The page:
Select 50 fund picks: It is definitely worth putting your eggs in more than one basket when it comes to Japan. The three funds on the Select 50 are very different in their approach and will perform in different market conditions. The Man GLG CoreAlpha Fund is enjoying a value rally today but we think the Baillie Gifford Japanese Fund is well managed too. Before you invest in a fund, please ensure you have read Doing Business with Fidelity and the Key Information Document (KID) relevant to your chosen fund.

Europe

Still some catching up to do

Source: Refinitiv, 31.3.21. Rebased to 100 as at 31.3.19, total returns in USD

%
(as at 31 Mar)
2016-2017 2017-2018 2018-2019 2019-2020 2020-2021
MSCI Europe 10.5 15.1 -3.1 -15.0 45.7
S&P 500 17.2 14.0 9.5 -7.0 56.4

Past performance is not a reliable indicator of future returns. When investing in overseas markets, changes in currency exchange rates may affect the value of your investment. 

European shares have lagged those across the Atlantic but they, too, have enjoyed a good year since the market lows in March 2020. Increasingly a strong growth outlook is priced into the region’s shares and the sustainability of today’s market levels will depend to a large extent on whether the recent upsurge in Covid infections can be brought under control and an acceleration in the vaccination programme can be implemented.

Relatively speaking, Europe’s prospects may start to look better as the year progresses because its recovery has probably been delayed but not seriously impaired by the return of the virus. Europe is likely to be one of the few regions in the world to post higher growth in 2022 than this year. That coupled with the region’s exposure to the global reflation story, thanks to its important export sector, positions its stock markets reasonably well despite their run over the past year.

The contraction in earnings last year, at 27%, was no worse than average for an economic downturn. And, looking ahead, growth is pencilled in at 30% this year and 20% in 2022. That should underpin share prices, especially given the continuing policy support as the regional recovery fund kicks in. Shares in Europe look reasonable value when compared with the region’s low-yielding bonds.

As in other markets, cyclical plays look like the place to be positioned. Banks and energy, important sectors in European markets, look attractive. Banks, in particular, do well as bond yields rise and the sector is enjoying strong earnings revisions.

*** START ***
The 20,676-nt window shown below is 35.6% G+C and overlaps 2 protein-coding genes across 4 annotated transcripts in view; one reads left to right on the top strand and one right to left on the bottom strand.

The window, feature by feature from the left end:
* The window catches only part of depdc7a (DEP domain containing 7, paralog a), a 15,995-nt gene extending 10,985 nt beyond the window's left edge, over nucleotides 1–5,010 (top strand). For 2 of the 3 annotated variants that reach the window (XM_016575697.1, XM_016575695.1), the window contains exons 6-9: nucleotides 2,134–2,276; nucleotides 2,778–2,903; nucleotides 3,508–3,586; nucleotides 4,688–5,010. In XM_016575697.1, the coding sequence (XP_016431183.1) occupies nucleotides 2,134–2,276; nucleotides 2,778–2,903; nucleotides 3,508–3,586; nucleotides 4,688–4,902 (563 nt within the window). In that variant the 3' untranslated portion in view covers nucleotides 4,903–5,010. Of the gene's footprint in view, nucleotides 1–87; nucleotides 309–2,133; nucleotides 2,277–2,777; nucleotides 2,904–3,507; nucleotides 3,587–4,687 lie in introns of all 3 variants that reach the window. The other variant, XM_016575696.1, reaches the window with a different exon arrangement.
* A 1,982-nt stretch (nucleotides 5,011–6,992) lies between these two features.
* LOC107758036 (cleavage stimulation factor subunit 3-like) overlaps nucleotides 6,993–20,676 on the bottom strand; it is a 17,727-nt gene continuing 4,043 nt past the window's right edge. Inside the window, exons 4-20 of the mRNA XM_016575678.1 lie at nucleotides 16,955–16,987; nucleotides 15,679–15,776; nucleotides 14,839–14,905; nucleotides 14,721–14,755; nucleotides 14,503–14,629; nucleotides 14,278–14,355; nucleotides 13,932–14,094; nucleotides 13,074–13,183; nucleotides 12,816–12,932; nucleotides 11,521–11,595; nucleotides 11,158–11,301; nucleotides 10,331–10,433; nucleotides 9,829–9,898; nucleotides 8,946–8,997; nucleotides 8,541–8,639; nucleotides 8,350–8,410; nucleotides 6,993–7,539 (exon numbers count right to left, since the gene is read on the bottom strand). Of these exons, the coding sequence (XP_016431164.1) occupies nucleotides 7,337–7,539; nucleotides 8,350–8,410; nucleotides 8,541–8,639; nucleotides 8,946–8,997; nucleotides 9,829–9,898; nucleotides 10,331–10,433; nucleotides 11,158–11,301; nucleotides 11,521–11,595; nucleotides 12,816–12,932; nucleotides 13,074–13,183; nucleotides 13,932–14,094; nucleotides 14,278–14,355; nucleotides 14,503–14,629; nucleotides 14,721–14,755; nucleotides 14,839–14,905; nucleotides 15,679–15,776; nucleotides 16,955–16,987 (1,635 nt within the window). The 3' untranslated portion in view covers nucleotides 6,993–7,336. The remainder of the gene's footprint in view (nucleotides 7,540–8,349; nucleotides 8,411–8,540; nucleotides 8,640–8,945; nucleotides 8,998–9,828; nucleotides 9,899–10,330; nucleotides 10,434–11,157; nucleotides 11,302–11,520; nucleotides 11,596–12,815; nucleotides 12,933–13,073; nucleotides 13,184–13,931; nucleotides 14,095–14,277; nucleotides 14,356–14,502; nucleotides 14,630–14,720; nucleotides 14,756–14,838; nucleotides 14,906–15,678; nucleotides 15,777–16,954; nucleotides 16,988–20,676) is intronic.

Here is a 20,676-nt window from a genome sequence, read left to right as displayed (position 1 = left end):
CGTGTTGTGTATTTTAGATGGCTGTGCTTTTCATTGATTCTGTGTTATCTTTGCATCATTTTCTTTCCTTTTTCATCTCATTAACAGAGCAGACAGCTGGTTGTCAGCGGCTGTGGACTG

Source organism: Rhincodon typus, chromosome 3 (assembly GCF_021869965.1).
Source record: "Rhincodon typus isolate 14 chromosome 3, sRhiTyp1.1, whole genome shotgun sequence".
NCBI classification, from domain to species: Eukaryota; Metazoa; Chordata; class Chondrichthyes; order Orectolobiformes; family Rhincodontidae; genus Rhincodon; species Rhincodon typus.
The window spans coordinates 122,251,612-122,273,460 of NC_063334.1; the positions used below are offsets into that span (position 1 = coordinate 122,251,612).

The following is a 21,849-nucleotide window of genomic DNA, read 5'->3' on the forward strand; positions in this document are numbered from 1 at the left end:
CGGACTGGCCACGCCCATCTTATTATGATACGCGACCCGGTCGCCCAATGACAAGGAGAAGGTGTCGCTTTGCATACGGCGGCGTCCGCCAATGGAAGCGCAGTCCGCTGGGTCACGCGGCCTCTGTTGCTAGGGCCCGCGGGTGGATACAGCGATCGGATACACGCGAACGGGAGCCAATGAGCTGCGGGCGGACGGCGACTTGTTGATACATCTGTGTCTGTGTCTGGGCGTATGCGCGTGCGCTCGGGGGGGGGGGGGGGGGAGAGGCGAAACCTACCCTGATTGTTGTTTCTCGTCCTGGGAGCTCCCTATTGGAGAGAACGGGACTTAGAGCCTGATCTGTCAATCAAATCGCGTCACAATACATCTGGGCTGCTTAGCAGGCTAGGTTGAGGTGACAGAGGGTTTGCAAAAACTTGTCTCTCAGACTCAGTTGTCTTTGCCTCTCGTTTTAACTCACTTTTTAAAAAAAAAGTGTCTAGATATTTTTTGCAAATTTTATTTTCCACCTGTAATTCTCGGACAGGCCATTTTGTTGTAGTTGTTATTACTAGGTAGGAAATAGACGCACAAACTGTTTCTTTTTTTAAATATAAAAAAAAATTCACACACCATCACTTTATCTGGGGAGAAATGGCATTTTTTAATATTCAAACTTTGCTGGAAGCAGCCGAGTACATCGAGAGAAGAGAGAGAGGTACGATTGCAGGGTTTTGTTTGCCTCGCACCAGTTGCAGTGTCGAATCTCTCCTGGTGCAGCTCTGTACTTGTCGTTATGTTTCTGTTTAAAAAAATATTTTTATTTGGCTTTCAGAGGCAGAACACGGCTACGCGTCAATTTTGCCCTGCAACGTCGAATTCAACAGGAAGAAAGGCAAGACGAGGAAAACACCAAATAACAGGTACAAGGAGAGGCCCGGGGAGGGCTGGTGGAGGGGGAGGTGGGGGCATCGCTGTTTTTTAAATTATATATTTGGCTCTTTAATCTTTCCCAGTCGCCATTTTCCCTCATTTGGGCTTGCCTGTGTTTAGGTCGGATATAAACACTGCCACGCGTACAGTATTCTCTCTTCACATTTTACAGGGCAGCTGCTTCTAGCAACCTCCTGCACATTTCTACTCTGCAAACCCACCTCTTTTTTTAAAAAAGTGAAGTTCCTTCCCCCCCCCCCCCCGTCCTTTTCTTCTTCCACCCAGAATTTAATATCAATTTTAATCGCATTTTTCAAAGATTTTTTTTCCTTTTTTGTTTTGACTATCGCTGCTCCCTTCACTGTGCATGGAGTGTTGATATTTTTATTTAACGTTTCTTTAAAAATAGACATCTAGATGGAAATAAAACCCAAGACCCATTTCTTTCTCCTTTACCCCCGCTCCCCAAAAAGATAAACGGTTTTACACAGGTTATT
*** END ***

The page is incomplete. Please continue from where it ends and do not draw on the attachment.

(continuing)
Select 50 fund pick: We like the look of a new entrant to the Select 50, the Comgest Growth Europe ex UK Fund. It focuses on high-quality growth stocks and holds shares for the long run so it could hold up well if the recent rise in infections delays the recovery until next year. Before you invest in a fund, please ensure you have read Doing Business with Fidelity and the Key Information Document (KID) relevant to your chosen fund.

Asia and Emerging Markets

Emerging Markets track commodity prices


Source: Refinitiv, 31.3.01 to 31.3.21, total returns in USD

%
(as at 31 Mar)
2016-2017 2017-2018 2018-2019 2019-2020 2020-2021
MSCI Emerging Markets 17.7 25.4 -7.1 -17.4 58.9
CRB Commodities 9.4 6.4 -3.9 -32.5 52.0
S&P 500 15.2 14.0 9.5 -7.0 56.4

Past performance is not a reliable indicator of future returns. When investing in overseas markets, changes in currency exchange rates may affect the value of your investment. Investments in emerging markets can be more volatile than other more developed markets

A strong case can be made for emerging markets, despite relatively strong performance already during the pandemic period. The first reason to be positive is that emerging markets are well placed to benefit from improved economic momentum around the world. Export data in China and Korea are positive and domestic demand is rising in Brazil, India and Russia.

In terms of valuation, emerging markets look to be at the top end of the long-term range but this reflects the increased weighting of Chinese technology and internet stocks. These companies have a more sustainable earnings profile than the old economy stocks that used to dominate the index and distort the historic comparisons.

Although the dollar has strengthened recently, the high level of the US fiscal deficit could see the US currency weaken from here, which tends to be a positive for emerging markets. This trend is likely to continue thanks to a widening differential between the resolutely dovish Federal Reserve and the hiking that’s emerging in places like Brazil, Russia and Turkey.

Finally, the link between commodity prices and emerging market stock markets could be a key factor as stimulus, supply constraints and the transition to a greener economy drive demand for natural resources. Emerging markets tend to have greater exposure to cyclical, value sectors such as commodities so they are well placed for a rotation of market leadership.

 

Select 50 fund picks: We like the Stewart Investors Asia Pacific Leaders Sustainability Fund, which focuses on ‘socially useful’ large and mid-cap companies. Last year’s pick, the Artemis Global Emerging Markets Fund, has regained momentum after a slow start early in the pandemic. Before you invest in a fund, please ensure you have read Doing Business with Fidelity and the Key Information Document (KID) relevant to your chosen fund.